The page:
By Matthew Curtis | Enzian Theater August 21, 2006 at 4:59AM
Anyone notice something strange going on in baseball this year? Despite the usual Yankees/Red Sox drama, Oakland's typical second half surge, the Mets' free agents and talented rookies finally paying dividends, the Braves' pitching collapse, the Twins' nice recovery from an awful April and May, and Detroit's remarkable turnaround from years of losing records to post the best one in the league, every week we're seeing something happening for the first time ever. Well OK, the Dodgers did once win 17 out of 18 games in a row--in 1899! And I don't believe that was after losing 13 out of 14, which is how LA came out of the All-Star break recently.
But history was made three times last week, and considering how long the sport's been around, the game is experiencing some highly unusual developments. On Tuesday (and Wednesday morning!), two 18-inning games were played on the same night for the first time in league history. Arizona beat Colorado 2-1 in a game that took 5 hours and 21 minutes and must've featured some fine pitching. Elsewhere in the National League, the Cubs and Astros played an 8-6 game that took 5 hours and 36 minutes, with the Cubbies using all 25 men on their roster. In fact, they had to call up a pitcher from the minors to pitch the day game less than 12 hours after the marathon finally ended--but at least they won. I doubt any of these teams knew they were in for an impromptu doubleheader.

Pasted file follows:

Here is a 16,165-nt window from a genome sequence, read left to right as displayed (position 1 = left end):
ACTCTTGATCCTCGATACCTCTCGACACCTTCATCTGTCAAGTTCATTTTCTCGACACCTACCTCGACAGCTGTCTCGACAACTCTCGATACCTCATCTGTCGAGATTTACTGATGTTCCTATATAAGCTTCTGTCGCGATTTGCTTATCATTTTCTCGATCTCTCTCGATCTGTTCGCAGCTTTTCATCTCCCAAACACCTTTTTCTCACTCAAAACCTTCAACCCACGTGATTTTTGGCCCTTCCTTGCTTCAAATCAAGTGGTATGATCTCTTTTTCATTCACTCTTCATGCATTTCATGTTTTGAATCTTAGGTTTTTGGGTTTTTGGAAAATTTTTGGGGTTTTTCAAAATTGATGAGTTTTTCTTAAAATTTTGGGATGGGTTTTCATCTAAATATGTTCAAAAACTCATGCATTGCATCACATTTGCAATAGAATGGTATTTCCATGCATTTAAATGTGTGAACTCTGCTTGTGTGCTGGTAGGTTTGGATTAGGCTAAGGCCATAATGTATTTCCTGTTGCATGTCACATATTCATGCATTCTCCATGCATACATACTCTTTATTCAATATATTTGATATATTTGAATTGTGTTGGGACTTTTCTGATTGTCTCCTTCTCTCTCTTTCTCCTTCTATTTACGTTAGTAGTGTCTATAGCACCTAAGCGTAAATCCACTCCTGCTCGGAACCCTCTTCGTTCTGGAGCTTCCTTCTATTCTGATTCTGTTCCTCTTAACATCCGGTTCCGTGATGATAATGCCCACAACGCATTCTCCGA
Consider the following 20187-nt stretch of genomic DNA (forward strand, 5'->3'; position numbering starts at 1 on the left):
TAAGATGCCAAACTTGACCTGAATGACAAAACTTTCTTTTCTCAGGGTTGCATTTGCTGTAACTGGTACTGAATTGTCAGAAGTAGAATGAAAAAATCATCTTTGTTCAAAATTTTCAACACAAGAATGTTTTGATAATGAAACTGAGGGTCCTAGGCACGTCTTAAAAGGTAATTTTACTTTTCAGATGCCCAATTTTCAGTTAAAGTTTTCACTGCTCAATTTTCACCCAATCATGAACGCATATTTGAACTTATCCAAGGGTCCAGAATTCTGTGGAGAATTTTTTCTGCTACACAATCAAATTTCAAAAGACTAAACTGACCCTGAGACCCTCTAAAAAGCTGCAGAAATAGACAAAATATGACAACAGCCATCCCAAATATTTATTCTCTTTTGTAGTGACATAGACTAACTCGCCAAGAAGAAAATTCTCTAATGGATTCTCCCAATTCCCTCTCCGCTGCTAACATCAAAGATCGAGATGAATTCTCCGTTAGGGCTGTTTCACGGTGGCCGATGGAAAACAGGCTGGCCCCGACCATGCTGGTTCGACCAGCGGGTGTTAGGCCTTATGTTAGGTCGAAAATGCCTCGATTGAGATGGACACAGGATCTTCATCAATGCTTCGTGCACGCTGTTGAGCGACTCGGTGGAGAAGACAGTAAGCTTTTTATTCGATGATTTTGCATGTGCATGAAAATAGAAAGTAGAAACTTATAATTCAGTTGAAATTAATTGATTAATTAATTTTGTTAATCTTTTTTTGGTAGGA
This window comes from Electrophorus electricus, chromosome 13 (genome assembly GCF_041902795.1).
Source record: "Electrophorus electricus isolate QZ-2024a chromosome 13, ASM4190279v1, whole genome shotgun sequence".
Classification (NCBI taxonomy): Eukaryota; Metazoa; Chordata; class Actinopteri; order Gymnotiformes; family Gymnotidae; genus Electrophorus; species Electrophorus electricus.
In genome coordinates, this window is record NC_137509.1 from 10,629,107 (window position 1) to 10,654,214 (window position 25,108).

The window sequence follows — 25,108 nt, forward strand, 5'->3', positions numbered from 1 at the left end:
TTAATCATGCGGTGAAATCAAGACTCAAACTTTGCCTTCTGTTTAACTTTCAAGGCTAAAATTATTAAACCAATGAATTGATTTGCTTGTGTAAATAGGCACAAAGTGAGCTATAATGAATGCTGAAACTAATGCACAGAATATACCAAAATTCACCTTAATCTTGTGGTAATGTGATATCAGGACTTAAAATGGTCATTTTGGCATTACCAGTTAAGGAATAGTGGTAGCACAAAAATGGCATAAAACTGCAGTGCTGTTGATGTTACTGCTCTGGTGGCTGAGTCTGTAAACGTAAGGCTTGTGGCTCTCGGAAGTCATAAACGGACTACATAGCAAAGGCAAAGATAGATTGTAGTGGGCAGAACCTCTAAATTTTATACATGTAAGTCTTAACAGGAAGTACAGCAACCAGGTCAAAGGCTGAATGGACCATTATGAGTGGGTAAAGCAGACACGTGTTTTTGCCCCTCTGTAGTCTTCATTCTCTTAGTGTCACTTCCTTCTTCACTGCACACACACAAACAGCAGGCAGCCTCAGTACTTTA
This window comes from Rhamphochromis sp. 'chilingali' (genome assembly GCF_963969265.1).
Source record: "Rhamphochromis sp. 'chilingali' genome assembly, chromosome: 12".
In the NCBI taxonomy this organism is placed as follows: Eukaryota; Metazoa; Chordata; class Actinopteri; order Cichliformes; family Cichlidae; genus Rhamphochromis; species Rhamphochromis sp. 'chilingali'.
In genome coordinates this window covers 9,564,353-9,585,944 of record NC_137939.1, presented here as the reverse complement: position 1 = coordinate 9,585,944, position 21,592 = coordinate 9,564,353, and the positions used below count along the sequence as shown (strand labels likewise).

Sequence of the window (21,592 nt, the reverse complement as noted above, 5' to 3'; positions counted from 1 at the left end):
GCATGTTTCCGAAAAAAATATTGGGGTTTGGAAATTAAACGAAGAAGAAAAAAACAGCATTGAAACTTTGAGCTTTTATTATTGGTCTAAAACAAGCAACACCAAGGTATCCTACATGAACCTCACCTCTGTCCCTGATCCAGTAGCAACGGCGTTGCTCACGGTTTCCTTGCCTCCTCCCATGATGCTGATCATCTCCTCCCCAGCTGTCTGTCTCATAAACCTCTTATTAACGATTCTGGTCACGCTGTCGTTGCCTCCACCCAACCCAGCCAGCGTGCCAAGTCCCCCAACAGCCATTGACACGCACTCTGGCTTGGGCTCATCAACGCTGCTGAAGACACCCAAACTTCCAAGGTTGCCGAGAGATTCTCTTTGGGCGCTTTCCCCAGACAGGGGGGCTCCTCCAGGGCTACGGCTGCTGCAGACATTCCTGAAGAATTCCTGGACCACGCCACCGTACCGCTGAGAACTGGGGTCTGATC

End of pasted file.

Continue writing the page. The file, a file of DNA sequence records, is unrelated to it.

Thursday found the White Sox and Royals both hitting lead off homers two innings in a row (the top and bottom of the first and second). Granted not very exciting, but I was surprised to find out it's never been done before. Perhaps my enthusiasm was tempered by the fact that Chicago (a team I loathe even more than the Red Sox) ended up winning the game. The next night NY and Boston played the second half of a day/night doubleheader. After the matinee took 3 hours, 55 minutes, the nightcap took 4 hours and 45 minutes--the longest 9-inning game in major-league history. Not a good day to be part of the Red Sox nation (they lost both).
So even if you're not a huge fan or your favorite team's biting the big one this year, it still could be worth tuning in or attending--you may just be witnessing a bit of history in the making.